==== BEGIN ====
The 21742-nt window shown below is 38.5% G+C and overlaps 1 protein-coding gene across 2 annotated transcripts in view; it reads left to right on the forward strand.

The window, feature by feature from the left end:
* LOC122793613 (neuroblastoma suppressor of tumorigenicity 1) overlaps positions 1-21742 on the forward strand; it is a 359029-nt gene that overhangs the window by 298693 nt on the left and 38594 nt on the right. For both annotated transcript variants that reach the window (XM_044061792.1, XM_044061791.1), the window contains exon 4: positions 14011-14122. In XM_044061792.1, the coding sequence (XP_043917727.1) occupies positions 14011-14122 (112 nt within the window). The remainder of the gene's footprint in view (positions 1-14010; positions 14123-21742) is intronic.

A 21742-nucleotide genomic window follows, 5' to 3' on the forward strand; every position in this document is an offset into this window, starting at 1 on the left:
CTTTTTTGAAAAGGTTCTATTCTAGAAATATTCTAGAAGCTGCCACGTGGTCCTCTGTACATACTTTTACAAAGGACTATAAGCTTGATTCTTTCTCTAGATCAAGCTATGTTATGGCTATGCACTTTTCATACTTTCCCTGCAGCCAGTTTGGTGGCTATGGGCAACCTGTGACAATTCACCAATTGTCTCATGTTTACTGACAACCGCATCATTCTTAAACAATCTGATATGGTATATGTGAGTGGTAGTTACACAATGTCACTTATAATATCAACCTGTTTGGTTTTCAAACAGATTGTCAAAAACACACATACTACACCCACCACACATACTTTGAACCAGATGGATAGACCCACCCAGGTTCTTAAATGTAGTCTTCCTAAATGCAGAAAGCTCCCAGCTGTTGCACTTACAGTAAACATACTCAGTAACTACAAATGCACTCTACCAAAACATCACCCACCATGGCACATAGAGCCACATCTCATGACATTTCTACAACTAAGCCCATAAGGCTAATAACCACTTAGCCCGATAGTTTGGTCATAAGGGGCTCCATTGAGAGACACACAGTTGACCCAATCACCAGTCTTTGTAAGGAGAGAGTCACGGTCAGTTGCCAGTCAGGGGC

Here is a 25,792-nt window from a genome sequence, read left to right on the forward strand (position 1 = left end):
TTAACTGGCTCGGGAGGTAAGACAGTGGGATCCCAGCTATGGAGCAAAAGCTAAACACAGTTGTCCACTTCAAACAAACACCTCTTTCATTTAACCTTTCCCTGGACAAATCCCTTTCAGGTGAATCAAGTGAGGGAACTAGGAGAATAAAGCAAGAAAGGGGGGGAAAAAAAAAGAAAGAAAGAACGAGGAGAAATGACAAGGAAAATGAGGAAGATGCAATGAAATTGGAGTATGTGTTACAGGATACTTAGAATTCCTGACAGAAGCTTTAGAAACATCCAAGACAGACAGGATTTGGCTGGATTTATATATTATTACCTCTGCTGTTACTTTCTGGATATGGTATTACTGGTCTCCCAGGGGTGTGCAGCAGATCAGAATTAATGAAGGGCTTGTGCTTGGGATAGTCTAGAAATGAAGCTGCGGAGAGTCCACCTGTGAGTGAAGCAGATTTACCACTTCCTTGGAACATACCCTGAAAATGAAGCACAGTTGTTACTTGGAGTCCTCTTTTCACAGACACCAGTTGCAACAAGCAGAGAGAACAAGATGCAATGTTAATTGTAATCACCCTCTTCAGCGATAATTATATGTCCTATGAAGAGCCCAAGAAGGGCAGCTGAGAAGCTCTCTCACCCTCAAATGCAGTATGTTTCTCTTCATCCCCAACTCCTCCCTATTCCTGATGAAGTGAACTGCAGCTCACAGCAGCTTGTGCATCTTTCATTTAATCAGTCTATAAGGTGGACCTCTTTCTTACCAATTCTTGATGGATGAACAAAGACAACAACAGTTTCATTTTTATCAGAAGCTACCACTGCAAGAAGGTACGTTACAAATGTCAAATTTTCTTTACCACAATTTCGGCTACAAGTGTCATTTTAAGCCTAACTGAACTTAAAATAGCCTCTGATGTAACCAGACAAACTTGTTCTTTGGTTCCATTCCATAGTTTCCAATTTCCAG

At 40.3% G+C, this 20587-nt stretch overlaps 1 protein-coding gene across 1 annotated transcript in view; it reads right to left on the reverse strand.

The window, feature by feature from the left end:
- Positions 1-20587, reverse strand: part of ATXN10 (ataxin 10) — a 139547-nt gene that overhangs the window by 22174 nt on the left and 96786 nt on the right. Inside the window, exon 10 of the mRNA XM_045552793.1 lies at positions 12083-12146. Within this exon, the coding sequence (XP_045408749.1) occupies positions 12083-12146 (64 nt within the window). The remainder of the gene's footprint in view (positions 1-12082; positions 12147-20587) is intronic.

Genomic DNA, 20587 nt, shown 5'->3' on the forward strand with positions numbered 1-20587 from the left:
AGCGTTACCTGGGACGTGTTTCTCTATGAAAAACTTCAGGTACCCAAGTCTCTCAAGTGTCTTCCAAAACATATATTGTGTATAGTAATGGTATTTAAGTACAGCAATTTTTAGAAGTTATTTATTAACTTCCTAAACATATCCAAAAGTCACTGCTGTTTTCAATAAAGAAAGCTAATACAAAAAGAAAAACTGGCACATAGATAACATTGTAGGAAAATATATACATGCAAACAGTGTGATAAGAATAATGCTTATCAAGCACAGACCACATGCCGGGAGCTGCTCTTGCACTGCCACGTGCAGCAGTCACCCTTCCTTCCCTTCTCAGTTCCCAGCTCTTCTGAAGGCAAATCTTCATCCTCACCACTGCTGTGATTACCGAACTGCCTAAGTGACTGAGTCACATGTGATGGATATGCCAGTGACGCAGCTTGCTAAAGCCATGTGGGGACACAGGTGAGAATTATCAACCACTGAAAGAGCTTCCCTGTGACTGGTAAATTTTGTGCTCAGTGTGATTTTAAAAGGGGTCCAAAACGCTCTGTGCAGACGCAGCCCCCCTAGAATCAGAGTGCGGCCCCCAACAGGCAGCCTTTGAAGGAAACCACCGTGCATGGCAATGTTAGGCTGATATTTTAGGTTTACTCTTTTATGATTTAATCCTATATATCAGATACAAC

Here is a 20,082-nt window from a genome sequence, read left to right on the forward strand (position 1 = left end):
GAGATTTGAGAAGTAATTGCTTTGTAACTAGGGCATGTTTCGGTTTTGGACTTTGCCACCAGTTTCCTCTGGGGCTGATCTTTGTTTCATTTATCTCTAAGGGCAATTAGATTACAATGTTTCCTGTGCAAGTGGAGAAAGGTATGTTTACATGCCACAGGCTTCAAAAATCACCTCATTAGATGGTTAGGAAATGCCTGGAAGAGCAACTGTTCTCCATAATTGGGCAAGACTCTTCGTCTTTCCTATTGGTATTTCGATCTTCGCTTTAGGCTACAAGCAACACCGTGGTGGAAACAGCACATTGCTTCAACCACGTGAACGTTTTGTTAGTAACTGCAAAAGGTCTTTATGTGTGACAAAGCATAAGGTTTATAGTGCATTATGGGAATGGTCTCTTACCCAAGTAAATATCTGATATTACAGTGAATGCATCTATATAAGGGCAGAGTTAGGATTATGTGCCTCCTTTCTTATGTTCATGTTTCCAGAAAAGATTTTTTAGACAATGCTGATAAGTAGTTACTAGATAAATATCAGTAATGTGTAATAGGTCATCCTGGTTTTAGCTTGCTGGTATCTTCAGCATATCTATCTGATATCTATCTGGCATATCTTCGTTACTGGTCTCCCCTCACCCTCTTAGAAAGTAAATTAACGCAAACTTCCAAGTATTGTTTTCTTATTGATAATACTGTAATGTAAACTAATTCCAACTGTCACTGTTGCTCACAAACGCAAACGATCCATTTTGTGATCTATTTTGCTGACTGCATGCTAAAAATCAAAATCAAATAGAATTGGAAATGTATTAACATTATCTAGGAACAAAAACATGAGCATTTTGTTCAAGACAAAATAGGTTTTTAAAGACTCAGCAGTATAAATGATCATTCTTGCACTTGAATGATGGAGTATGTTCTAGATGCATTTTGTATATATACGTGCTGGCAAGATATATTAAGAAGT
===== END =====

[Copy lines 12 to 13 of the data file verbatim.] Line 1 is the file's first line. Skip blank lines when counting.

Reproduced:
AGCGTTACCTGGGACGTGTTTCTCTATGAAAAACTTCAGGTACCCAAGTCTCTCAAGTGTCTTCCAAAACATATATTGTGTATAGTAATGGTATTTAAGTACAGCAATTTTTAGAAGTTATTTATTAACTTCCTAAACATATCCAAAAGTCACTGCTGTTTTCAATAAAGAAAGCTAATACAAAAAGAAAAACTGGCACATAGATAACATTGTAGGAAAATATATACATGCAAACAGTGTGATAAGAATAATGCTTATCAAGCACAGACCACATGCCGGGAGCTGCTCTTGCACTGCCACGTGCAGCAGTCACCCTTCCTTCCCTTCTCAGTTCCCAGCTCTTCTGAAGGCAAATCTTCATCCTCACCACTGCTGTGATTACCGAACTGCCTAAGTGACTGAGTCACATGTGATGGATATGCCAGTGACGCAGCTTGCTAAAGCCATGTGGGGACACAGGTGAGAATTATCAACCACTGAAAGAGCTTCCCTGTGACTGGTAAATTTTGTGCTCAGTGTGATTTTAAAAGGGGTCCAAAACGCTCTGTGCAGACGCAGCCCCCCTAGAATCAGAGTGCGGCCCCCAACAGGCAGCCTTTGAAGGAAACCACCGTGCATGGCAATGTTAGGCTGATATTTTAGGTTTACTCTTTTATGATTTAATCCTATATATCAGATACAAC

Here is a 20,082-nt window from a genome sequence, read left to right on the forward strand (position 1 = left end):